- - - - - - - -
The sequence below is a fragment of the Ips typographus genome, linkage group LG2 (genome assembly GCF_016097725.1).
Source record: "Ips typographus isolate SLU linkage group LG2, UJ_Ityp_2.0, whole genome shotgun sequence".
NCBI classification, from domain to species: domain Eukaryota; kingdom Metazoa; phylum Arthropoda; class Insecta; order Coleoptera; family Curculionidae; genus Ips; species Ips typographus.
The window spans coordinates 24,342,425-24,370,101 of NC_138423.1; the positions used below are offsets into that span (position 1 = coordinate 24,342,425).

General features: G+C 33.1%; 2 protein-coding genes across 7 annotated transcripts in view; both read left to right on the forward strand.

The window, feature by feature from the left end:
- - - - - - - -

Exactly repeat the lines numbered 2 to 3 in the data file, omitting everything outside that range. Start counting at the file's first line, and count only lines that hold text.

Source record: "Ips typographus isolate SLU linkage group LG2, UJ_Ityp_2.0, whole genome shotgun sequence".
NCBI classification, from domain to species: domain Eukaryota; kingdom Metazoa; phylum Arthropoda; class Insecta; order Coleoptera; family Curculionidae; genus Ips; species Ips typographus.